Sometimes the easy part of a child custody case is establishing a Florida parenting plan and the difficult part is making sure it is followed. When a parent refuses to follow the court-ordered time-sharing or visitation in place, this can frustrate the rights of the other parent. Florida law provides some remedies and punishments designed to deter such behavior.
First, it is important to remember that time-sharing and child support do not rely on each other, meaning a parent whose time-sharing is being withheld by the other parent cannot refuse to pay child support. Similarly, a parent who is not receiving child support cannot refuse to allow time-sharing because the other parent is not paying.
So when a parent comes to the court and says, "My ex is not letting me see my kids", a Miami child custody court:
1. Shall, after calculating the amount of time-sharing improperly denied, award the parent denied time a sufficient amount of extra time-sharing to compensate for the time-sharing missed, and such time-sharing shall be ordered as expeditiously as possible in a manner consistent with the best interests of the child and scheduled in a manner that is convenient for the parent deprived of time-sharing. In ordering any makeup time-sharing, the court shall schedule such time-sharing in a manner that is consistent with the best interests of the child or children and that is convenient for the nonoffending parent and at the expense of the noncompliant parent.
2. May order the parent who did not provide time-sharing or did not properly exercise time-sharing under the time-sharing schedule to pay reasonable court costs and attorney’s fees incurred by the nonoffending parent to enforce the time-sharing schedule.
3. May order the parent who did not provide time-sharing or did not properly exercise time-sharing under the time-sharing schedule to attend a parenting course approved by the judicial circuit.
4. May order the parent who did not provide time-sharing or did not properly exercise time-sharing under the time-sharing schedule to do community service if the order will not interfere with the welfare of the child.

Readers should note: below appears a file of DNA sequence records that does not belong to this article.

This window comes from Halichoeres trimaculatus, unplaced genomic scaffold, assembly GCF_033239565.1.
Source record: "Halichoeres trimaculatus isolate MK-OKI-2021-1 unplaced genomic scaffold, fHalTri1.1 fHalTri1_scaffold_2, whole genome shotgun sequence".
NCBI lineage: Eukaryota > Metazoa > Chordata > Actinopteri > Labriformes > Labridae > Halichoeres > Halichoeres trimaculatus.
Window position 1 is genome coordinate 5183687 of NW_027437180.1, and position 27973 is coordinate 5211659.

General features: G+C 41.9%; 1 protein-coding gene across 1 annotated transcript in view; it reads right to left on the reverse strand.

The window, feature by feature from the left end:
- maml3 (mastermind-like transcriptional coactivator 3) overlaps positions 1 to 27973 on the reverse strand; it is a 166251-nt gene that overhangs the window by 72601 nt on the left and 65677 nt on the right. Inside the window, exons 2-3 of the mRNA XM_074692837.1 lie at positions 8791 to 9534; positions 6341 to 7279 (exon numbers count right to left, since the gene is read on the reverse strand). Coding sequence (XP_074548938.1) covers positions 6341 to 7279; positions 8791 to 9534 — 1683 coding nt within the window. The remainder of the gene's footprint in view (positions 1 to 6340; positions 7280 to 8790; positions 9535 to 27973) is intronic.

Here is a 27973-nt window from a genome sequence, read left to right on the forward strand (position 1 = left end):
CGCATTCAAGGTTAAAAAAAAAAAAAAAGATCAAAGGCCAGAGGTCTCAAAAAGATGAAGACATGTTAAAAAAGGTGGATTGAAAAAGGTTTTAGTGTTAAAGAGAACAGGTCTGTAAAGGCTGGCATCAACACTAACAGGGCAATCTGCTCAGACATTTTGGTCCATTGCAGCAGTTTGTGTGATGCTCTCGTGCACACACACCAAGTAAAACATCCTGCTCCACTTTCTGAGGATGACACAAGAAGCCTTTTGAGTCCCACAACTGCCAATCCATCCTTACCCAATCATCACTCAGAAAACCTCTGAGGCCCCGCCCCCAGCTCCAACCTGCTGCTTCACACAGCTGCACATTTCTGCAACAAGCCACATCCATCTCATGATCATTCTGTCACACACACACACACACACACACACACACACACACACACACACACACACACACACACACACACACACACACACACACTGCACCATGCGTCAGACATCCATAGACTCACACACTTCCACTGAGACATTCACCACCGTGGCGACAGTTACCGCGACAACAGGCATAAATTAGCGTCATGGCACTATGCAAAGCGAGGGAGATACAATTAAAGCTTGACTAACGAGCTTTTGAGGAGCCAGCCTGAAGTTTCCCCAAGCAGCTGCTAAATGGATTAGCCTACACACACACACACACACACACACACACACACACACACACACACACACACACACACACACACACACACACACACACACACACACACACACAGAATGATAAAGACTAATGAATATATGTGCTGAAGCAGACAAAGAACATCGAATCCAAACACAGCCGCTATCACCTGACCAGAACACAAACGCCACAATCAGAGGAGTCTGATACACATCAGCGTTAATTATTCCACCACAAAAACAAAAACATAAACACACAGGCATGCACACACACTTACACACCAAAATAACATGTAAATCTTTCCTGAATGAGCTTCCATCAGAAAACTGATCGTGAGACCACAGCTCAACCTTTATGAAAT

5. May order the parent who did not provide time-sharing or did not properly exercise time-sharing under the time-sharing schedule to have the financial burden of promoting frequent and continuing contact when that parent and child reside further than 60 miles from the other parent.
6. May, upon the request of the parent who did not violate the time-sharing schedule, modify the parenting plan if modification is in the best interests of the child.
7. May impose any other reasonable sanction as a result of noncompliance.
Because continued denial of time-sharing will most likely negatively affect the parent-child relationship, it is important that the parent whose rights are being affected acts quickly to bring the violations to the attention of the court. If a parent needs to continually file motions for contempt for missed time-sharing, the court can take this into consideration in modifying the time-sharing schedule, perhaps granting one parent majority time-sharing or custody over the offending parent.
Being proactive about protecting your rights under a parenting plan may start with a consultation with a Miami child custody lawyer. Through a consultation, the lawyer can advise if your situation qualifies for a motion for contempt, and if so, what remedies are available to you under Florida child custody laws.